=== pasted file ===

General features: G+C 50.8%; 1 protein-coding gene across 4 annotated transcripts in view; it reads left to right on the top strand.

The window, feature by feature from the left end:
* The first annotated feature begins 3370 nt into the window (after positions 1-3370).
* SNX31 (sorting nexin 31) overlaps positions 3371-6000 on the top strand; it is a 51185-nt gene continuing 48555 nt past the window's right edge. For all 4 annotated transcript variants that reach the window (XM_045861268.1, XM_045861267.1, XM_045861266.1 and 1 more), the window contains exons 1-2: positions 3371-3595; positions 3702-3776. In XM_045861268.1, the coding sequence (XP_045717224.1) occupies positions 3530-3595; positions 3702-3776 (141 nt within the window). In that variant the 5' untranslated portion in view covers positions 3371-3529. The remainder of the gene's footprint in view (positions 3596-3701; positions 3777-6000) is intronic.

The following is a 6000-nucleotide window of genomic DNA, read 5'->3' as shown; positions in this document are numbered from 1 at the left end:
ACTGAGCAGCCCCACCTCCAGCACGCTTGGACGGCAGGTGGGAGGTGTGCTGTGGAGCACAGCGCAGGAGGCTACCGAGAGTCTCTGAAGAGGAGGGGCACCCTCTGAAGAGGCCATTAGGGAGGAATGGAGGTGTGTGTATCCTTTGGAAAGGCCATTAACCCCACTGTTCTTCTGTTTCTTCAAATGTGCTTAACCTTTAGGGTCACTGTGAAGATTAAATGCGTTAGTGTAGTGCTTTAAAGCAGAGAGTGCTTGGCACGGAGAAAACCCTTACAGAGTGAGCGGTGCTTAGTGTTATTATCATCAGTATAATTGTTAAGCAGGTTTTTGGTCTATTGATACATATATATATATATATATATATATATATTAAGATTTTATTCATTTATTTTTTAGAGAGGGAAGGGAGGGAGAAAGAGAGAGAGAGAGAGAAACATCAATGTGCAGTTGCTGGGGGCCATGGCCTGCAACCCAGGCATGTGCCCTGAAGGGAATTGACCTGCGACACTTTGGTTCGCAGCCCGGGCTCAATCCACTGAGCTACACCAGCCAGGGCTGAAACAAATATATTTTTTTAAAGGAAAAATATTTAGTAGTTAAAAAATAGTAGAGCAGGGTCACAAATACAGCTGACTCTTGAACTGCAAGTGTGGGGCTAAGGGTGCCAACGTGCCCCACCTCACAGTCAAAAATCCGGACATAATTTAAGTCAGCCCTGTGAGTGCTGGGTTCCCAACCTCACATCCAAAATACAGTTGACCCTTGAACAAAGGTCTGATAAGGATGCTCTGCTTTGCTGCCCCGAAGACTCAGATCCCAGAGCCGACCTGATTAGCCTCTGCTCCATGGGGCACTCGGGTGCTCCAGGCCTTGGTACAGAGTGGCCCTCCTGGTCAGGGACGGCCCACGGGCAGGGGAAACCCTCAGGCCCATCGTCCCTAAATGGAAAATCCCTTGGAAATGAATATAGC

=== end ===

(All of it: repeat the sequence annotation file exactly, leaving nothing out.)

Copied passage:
General features: G+C 50.8%; 1 protein-coding gene across 4 annotated transcripts in view; it reads left to right on the top strand.

The window, feature by feature from the left end:
* The first annotated feature begins 3370 nt into the window (after positions 1-3370).
* SNX31 (sorting nexin 31) overlaps positions 3371-6000 on the top strand; it is a 51185-nt gene continuing 48555 nt past the window's right edge. For all 4 annotated transcript variants that reach the window (XM_045861268.1, XM_045861267.1, XM_045861266.1 and 1 more), the window contains exons 1-2: positions 3371-3595; positions 3702-3776. In XM_045861268.1, the coding sequence (XP_045717224.1) occupies positions 3530-3595; positions 3702-3776 (141 nt within the window). In that variant the 5' untranslated portion in view covers positions 3371-3529. The remainder of the gene's footprint in view (positions 3596-3701; positions 3777-6000) is intronic.

The following is a 6000-nucleotide window of genomic DNA, read 5'->3' as shown; positions in this document are numbered from 1 at the left end:
ACTGAGCAGCCCCACCTCCAGCACGCTTGGACGGCAGGTGGGAGGTGTGCTGTGGAGCACAGCGCAGGAGGCTACCGAGAGTCTCTGAAGAGGAGGGGCACCCTCTGAAGAGGCCATTAGGGAGGAATGGAGGTGTGTGTATCCTTTGGAAAGGCCATTAACCCCACTGTTCTTCTGTTTCTTCAAATGTGCTTAACCTTTAGGGTCACTGTGAAGATTAAATGCGTTAGTGTAGTGCTTTAAAGCAGAGAGTGCTTGGCACGGAGAAAACCCTTACAGAGTGAGCGGTGCTTAGTGTTATTATCATCAGTATAATTGTTAAGCAGGTTTTTGGTCTATTGATACATATATATATATATATATATATATATATTAAGATTTTATTCATTTATTTTTTAGAGAGGGAAGGGAGGGAGAAAGAGAGAGAGAGAGAGAAACATCAATGTGCAGTTGCTGGGGGCCATGGCCTGCAACCCAGGCATGTGCCCTGAAGGGAATTGACCTGCGACACTTTGGTTCGCAGCCCGGGCTCAATCCACTGAGCTACACCAGCCAGGGCTGAAACAAATATATTTTTTTAAAGGAAAAATATTTAGTAGTTAAAAAATAGTAGAGCAGGGTCACAAATACAGCTGACTCTTGAACTGCAAGTGTGGGGCTAAGGGTGCCAACGTGCCCCACCTCACAGTCAAAAATCCGGACATAATTTAAGTCAGCCCTGTGAGTGCTGGGTTCCCAACCTCACATCCAAAATACAGTTGACCCTTGAACAAAGGTCTGATAAGGATGCTCTGCTTTGCTGCCCCGAAGACTCAGATCCCAGAGCCGACCTGATTAGCCTCTGCTCCATGGGGCACTCGGGTGCTCCAGGCCTTGGTACAGAGTGGCCCTCCTGGTCAGGGACGGCCCACGGGCAGGGGAAACCCTCAGGCCCATCGTCCCTAAATGGAAAATCCCTTGGAAATGAATATAGC